It’s about time I finally talked about my time in Los Angeles earlier this year. It was a long, fun-filled trip, with visits to different districts in the L.A. area. As a result, I decided to make a few posts on the trip, with each installment focusing on a different part of my trip.
The first time I went to L.A. was about 5 years ago. I was still a high school student with extreme perceptions of L.A.; I imagined it as the only place to be to make big blockbuster hits. I ended up thinking L.A. was either an exaggerated version of Hollywood or the beach. This post concerns the former.
Now, Hollywood definitely is an exaggeration of what people might think all of L.A. is (or maybe it was just me), but it’s really the main part of L.A. where tourists go to see things that revolve around the world of entertainment, while the rest of L.A. varies quite drastically. Walking through this particular district kind of felt as though it was Halloween, with people dressed up as film characters parading down Hollywood Boulevard. That brings me to another point – Hollywood (at least, the Hollywood we think of) is rather small. Hollywood as we know it stretches out on Hollywood Boulevard where its main landmarks such as the Kodak Theatre, the Grauman’s Chinese Theatre, the Hollywood Walk of Fame, and television studios (ex: Jimmy Kimmel Live) are all set up. There are also studios slightly further out, such as NBC’s studios, but everything is relatively close by, which means that Hollywood can easily be seen in a day.
I happened to stroll around Hollywood Boulevard on two different nights; the first night lasted maybe 2 hours at the very most and consisted of mostly walking down the street and entering interesting looking shops and areas. That first night, I saw the night (obviously) version of Hollywood, which might have been why I walked away thinking it was more eccentric than I had remembered it being a few years ago. My distinct memories include seeing Captain Jack, Wolverine, Spiderman, and other dressed up characters around Madame Tussaud’s Wax Museum and the Kodak Theatre. Everything seemed kind of odd, and as my unofficial guide (a family member, also a native of L.A.) told me, “Hollywood’s the weird part of L.A.”.
Hollywood was interesting, though, and I enjoyed it enough the first night to be ok with the idea of going back. Well, it was more so a desire to see a late night talk show that got me there. Going to a television set has kind of become an L.A. tradition for me, as the first time I went down, I sat in the audience for “Wheel of Fortune” and (yes, was on television) for “Deal or No Deal”, where my sister and I both shouted out about how Canadian we were along with the show’s host. That was a good enough memory, so this time around I thought, “why not?”. Being in a television audience is actually rather mundane as I learnt the last time, but I had never been to a late night talk show and figured it would be something to check off my list of things to experience in L.A.
I looked around for a show to go to, and ended up picking Jimmy Kimmel because there were tickets for his show on the right night. His show, of course, is set in Hollywood, which sent me back out there. The show solidified my previous belief that being an audience member isn’t all that fun, but it was interesting to see how this different type of show was produced. Again, the opportunity to mention me being Canadian came up as a production member conveniently made a joke at Canada’s expense, and being one of maybe two or three Canadians in the audience, apparently I reacted the most strongly to his comment as he proceeded to point me out. I thought, “hey, I have no problem standing up for us!”, and it contrasted my “Deal or No Deal” experience quite well.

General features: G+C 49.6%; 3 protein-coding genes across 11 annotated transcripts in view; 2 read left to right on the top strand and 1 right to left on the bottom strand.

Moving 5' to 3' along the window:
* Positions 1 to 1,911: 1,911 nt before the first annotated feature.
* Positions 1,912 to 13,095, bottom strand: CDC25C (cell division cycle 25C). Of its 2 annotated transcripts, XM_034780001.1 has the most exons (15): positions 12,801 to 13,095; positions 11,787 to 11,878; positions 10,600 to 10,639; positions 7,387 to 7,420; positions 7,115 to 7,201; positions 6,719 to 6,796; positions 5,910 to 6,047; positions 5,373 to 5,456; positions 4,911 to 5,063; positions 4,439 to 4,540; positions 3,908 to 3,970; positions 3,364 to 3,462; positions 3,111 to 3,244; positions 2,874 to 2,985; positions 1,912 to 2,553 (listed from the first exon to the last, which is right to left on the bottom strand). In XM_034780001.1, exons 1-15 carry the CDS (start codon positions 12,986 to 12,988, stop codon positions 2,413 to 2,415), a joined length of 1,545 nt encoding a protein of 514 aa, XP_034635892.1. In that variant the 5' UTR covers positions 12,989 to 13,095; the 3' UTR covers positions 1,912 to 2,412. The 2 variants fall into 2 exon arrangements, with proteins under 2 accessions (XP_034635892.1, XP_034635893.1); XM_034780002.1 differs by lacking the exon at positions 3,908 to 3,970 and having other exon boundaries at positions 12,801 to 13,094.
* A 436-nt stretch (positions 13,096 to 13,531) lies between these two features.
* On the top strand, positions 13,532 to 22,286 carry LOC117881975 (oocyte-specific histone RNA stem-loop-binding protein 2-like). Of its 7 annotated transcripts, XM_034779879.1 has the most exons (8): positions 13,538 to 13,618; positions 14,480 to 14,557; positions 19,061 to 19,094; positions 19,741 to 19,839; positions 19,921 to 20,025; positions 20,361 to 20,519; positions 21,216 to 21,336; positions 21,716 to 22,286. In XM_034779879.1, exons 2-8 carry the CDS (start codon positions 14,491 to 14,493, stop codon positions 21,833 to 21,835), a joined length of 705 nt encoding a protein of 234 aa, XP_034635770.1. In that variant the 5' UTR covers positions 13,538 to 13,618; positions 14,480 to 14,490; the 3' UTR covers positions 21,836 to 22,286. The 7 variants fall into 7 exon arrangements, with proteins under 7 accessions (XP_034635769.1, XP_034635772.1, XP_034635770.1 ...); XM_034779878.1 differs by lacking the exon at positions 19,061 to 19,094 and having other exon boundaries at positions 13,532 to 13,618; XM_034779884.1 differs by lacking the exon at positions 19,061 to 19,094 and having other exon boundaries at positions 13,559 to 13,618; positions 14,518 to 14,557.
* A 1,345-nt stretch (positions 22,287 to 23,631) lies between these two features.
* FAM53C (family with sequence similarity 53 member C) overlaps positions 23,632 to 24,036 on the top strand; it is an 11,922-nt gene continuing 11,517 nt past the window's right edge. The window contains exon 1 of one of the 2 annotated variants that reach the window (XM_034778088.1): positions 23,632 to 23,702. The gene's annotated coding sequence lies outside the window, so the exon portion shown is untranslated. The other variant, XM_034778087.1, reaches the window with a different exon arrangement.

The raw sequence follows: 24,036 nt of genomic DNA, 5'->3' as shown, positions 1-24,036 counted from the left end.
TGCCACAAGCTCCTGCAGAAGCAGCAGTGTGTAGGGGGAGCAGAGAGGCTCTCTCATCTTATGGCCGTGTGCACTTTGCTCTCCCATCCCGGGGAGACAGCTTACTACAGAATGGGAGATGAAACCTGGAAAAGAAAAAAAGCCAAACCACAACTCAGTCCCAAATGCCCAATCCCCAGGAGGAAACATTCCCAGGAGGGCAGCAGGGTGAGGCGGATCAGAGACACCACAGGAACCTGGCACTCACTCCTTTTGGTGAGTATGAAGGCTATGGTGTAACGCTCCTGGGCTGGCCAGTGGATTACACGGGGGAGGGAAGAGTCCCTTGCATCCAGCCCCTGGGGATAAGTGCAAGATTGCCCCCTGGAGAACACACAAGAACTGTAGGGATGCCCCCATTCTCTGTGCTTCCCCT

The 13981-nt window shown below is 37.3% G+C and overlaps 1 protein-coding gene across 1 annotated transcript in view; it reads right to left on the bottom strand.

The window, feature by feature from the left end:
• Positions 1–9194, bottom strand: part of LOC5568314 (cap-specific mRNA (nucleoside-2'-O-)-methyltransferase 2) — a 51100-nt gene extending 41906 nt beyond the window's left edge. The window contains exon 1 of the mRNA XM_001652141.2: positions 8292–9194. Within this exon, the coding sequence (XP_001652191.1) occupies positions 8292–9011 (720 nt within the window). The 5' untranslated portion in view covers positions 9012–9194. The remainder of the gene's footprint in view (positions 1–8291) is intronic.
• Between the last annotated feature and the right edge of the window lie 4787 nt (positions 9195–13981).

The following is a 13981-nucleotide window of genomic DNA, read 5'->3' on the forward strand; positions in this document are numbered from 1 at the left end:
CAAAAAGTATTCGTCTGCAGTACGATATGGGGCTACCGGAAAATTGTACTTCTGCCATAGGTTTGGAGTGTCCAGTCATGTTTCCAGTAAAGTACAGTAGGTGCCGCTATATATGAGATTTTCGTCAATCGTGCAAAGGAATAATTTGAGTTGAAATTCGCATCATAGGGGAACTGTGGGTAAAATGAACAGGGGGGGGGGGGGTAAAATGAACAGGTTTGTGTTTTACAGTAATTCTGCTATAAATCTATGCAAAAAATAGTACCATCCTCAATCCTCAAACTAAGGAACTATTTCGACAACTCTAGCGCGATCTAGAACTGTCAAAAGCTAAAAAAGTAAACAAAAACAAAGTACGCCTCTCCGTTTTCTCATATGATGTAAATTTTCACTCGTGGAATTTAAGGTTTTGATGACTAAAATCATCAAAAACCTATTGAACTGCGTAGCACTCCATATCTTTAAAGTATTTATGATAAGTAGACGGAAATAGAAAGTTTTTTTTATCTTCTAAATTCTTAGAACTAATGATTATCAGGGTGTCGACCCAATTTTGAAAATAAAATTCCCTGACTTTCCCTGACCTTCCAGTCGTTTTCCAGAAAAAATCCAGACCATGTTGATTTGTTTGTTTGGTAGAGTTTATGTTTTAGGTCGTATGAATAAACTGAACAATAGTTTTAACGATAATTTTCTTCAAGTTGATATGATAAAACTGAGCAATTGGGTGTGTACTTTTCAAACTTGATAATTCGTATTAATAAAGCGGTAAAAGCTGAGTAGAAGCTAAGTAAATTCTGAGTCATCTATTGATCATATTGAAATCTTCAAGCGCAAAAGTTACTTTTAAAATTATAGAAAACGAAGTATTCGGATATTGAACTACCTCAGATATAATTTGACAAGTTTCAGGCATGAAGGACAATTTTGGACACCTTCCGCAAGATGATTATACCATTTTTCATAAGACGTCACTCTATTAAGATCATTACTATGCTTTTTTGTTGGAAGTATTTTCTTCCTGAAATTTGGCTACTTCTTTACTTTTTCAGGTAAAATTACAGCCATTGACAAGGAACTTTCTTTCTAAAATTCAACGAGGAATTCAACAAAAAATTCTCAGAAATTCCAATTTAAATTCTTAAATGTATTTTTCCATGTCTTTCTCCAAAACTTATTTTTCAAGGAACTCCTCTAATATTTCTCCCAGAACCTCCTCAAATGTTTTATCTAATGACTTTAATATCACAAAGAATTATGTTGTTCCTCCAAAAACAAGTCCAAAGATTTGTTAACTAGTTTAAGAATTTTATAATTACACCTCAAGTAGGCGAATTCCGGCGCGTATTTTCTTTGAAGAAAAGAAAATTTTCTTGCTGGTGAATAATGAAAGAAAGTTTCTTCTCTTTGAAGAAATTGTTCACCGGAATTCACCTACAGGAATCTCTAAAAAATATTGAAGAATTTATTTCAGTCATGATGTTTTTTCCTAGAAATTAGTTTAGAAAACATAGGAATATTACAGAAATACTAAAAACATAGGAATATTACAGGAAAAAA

That wasn’t the most interesting part of the night, though – that was yet to come. The night I went was the same day Nathan Fillion (a fellow Canadian!) and Josh Hutcherson were to appear as guests. My Hollywood companions had no idea who Josh was, but having read The Hunger Games and having seen a surprisingly large amount of his films beforehand (in addition to being close to the actor’s age), I had an idea of who he was. This is when the funniest part of the night ensued; “fangirls”, and lots of them. For anyone with a television or access to the internet, the well-known craze over The Hunger Games is.. well, well-known. Picture this: sitting near some very excited, obsessed, and really hilarious girls decked head-to-toe in gear meant to honour the actor and his newest role. Jimmy pointed them out, they went crazy, and the entire studio got a kick out of it.
After the show, I got a chance to quickly go by said fans and make a playful joke about their love for the actor and character, but they took it rather well. My guess is, they probably get a whole lot worse, and they probably have no problem with it. The entire experience reminded me that all those screaming fans I usually see in videos are actually real, and that they couldn’t care less what anyone thinks. It also summed up Hollywood for me: where people come to appreciate a world they love, and as weird as it may be sometimes, it’s a big part of our culture. And yes, this conclusion is also quite weird, but it seems this is the most appropriate word to associate with any Hollywood experience.
Hollywood is only one part of L.A., though, and a rather small part indeed. With that said – if you ever find yourself with some spare time in the L.A. area, a trip to Hollywood might not be a bad idea if you like seeing what goes on behind the scenes, or even if you like to experience new things (as ridiculous as they may be). Unfortunately, I wasn’t able to get a whole lot of great photos of my time in Hollywood, but the photos included here are just an idea of what Hollywood Boulevard is like.
More on L.A. soon!